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In a Pickle

The other day, I picked a fight with my mom over pickles. Specifically, "real" pickles. 

I know what you're thinking: is it really worth arguing about real pickles?

Well, as a certified nutrition consultant, I believe that it is.

You see, pickles have immense health value - but only if they're real.

brined_pickles.jpg

Real pickles are cured over a matter of weeks in nothing more than water, salt, and optional pickling spices. The fermentation process creates lactic acid, which is responsible for that pickle-y taste. This method also preserves the pickles and, perhaps most importantly, brings the benefit of naturally-occurring probiotics.

Probiotics are "friendly" gut bacteria that help nourish our gastrointestinal tract and protect against bad bacteria. They are found in naturally fermented products like real pickles, real sauerkraut, real tofu, yogurt and kombucha. And in this day and age, our GI systems need all the help they can get. (Note how many I had to qualify as "real"? That's a good reminder to always read labels.).

As for fake pickles? They are made with vinegar. No fermentation, no lactic acid or real pickle-y taste, no probiotics, no natural preservation. And as far as I'm concerned, no benefits.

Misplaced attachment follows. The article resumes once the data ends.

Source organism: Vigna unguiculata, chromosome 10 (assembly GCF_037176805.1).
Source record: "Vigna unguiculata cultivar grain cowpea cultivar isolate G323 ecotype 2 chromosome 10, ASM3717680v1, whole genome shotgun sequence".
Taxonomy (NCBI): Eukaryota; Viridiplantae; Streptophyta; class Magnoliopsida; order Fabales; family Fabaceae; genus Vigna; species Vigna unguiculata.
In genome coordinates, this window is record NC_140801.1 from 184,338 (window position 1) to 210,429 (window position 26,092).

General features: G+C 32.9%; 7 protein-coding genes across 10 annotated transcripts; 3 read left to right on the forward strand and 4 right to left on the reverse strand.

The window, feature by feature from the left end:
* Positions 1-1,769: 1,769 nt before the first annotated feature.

What started our discussion the other day was a menu item at a local restaurant that claimed, "Homemade pickles - in their own brine." I had to ask the waitress - just to be sure - if they were real pickles or if they were made with vinegar. Sadly, while I suppose they were technically homemade, they were most certainly not made in "their own" brine, as they were simple vinegar pickles.

I know, I know - I'm an annoying dinner companion.

My mom and I subsequently began discussing the merits of real pickles versus the fake kind, and she suggested that sometimes, throughout history, things get easier for a reason. And new pickles are arguably better because they're easier, faster, and cheaper. 

I agree with her when it comes to some things. For example, I'm glad that our internet connections and computers are faster now than 15 years ago when it took a solid 30 minutes to rip a song off Napster. And my iPhone makes my life easier in myriad ways. 

But when it comes to food? Making things faster and easier is usually not better. Artificial sweeteners, baby formula, and McDonald's can all illustrate my theory. Then again, sometimes we make our food more difficult than it needs to be (GMOs, pasteurized almonds, and refined white flours come to mind). 

The bottom line for me & my clients is nutrient density. I recommend eating foods that will provide the most healthy nutrients - to keep energy up, protect against health problems, and feel good.

Fake pickles simply don't provide much benefit, especially when compared to their nutrient-rich real counterparts.

Next time, though, maybe I'll be less salty about it.

~ Emily Wade Adams, CNC at Natal-Nutrition.com and PrimingTheBump.com
photo credit www.fadified.com




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